# Calculating decay rate for $H \rightarrow W^+ W^-$

I calculated an expression for a decay rate of a decay of Higgs boson into two $$W$$ bosons. The expression is as follows

$$\Gamma = \frac{g^2\sqrt{1-4\frac{M_W^2}{M_H^2}}}{64\pi \hbar} \frac{M_H^3}{M_W^2}\left [ 1-4\frac{M_W^2}{M_H^2}+12\frac{M_W^4}{M_H^4}\right ].$$

What I want to get is a number. I can use known masses for higgs, $$M_H = 125$$ $$GeV/c^2$$, and W boson, $$M_W = 80$$ $$Gev/c^2$$. What I dont understand is, do I need to divide by the $$m_e$$ and multiply by $$\hbar$$ to have the expression be dimensionless as i have the factor $$\frac{M_H^3}{\hbar M_W^2}$$. And with using these masses, I get the square root to be imaginary number. I am confused by this and dont know how to proceed.

• $m_e$?? where did that come from? In natural units, $\hbar=1$ and the width is in GeVs. But, do you understand you are below threshold for decay? – Cosmas Zachos Jun 17 at 18:46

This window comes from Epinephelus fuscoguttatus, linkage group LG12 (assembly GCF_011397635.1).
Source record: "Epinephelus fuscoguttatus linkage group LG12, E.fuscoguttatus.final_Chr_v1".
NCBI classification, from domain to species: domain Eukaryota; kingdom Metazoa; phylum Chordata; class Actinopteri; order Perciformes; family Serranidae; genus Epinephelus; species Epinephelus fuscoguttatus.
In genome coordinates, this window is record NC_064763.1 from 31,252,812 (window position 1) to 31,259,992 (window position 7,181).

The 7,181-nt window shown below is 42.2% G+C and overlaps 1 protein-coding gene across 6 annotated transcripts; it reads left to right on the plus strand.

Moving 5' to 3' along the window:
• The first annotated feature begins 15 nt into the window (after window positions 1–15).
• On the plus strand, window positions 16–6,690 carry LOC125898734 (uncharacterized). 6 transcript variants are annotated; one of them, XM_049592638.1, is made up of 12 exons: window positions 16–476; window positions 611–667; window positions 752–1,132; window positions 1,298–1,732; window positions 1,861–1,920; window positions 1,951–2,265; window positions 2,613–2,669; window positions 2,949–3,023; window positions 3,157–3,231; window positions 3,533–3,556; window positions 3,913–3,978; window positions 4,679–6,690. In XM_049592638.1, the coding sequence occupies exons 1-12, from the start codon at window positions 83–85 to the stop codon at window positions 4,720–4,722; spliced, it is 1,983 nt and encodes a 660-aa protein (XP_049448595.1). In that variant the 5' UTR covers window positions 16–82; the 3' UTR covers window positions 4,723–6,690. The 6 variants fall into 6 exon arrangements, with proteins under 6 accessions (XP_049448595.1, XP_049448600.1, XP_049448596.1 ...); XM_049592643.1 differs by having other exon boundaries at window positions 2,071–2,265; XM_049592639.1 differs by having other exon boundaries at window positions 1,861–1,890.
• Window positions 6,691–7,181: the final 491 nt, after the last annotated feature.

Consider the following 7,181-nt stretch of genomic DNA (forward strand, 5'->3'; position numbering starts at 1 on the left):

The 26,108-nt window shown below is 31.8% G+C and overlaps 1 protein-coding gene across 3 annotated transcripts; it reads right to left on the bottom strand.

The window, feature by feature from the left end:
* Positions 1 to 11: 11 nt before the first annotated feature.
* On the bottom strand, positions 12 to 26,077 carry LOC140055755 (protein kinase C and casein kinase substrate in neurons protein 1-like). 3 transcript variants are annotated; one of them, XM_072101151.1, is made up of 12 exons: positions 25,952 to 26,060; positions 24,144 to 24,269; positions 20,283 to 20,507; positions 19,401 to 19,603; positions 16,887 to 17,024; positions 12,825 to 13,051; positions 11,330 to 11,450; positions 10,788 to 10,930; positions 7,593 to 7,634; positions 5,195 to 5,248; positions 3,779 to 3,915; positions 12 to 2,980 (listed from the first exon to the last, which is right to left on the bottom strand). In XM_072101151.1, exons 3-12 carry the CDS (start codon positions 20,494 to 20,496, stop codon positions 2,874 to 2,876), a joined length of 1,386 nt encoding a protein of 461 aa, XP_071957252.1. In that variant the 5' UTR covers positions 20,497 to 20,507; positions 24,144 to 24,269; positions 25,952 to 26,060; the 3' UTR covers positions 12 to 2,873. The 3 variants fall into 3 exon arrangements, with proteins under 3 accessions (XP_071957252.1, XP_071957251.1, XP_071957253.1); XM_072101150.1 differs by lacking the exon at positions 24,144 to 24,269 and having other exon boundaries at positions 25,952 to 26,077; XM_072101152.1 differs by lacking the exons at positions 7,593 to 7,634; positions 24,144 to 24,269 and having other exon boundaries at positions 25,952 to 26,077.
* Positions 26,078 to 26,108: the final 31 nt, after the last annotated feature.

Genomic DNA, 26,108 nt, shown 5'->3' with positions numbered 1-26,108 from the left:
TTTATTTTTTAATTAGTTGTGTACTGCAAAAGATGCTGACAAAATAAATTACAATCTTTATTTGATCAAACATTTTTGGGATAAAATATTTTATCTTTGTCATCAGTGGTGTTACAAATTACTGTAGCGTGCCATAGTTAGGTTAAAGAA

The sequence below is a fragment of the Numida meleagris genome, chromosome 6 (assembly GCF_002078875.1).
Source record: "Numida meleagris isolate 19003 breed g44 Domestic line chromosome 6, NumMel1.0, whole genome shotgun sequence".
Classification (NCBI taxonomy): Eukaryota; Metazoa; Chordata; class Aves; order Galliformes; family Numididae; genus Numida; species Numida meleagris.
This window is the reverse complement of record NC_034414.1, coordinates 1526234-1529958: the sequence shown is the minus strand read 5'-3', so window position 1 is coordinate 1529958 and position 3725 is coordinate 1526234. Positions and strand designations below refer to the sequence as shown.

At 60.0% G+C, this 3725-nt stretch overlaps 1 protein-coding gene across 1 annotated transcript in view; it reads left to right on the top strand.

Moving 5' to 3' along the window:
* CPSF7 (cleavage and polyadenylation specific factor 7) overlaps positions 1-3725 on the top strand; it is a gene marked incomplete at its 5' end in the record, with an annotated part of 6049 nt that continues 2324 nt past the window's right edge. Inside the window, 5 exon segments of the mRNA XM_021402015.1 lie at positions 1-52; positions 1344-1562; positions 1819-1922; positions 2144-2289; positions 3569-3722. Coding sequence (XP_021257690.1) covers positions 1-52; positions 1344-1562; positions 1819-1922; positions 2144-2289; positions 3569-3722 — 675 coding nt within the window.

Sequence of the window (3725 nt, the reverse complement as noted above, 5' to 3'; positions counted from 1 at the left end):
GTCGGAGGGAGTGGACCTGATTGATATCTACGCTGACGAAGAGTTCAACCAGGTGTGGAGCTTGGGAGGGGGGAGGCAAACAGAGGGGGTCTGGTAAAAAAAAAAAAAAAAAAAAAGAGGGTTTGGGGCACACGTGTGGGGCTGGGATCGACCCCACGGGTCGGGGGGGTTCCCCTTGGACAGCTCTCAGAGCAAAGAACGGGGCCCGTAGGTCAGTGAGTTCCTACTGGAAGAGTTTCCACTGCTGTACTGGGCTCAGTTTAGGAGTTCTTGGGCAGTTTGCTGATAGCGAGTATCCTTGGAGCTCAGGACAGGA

• The decay rate has units of either energy (as the "decay width") or time$^{-1}$. You're not going to get a pure number out. – probably_someone Jun 17 at 19:12
• @CosmasZachos , ok I guess i havent expected it to be in units of energy. So i understand that part now. But if I am below treshold for decay, how do i get the width expressed with a number with appropriate units? It should be possible as it is part of a problem question. – Riz Do Jun 17 at 19:23
• I suspect this is between you and your instructor. A pure imaginary width is what you do expect to get for impossible real decays. – Cosmas Zachos Jun 17 at 19:49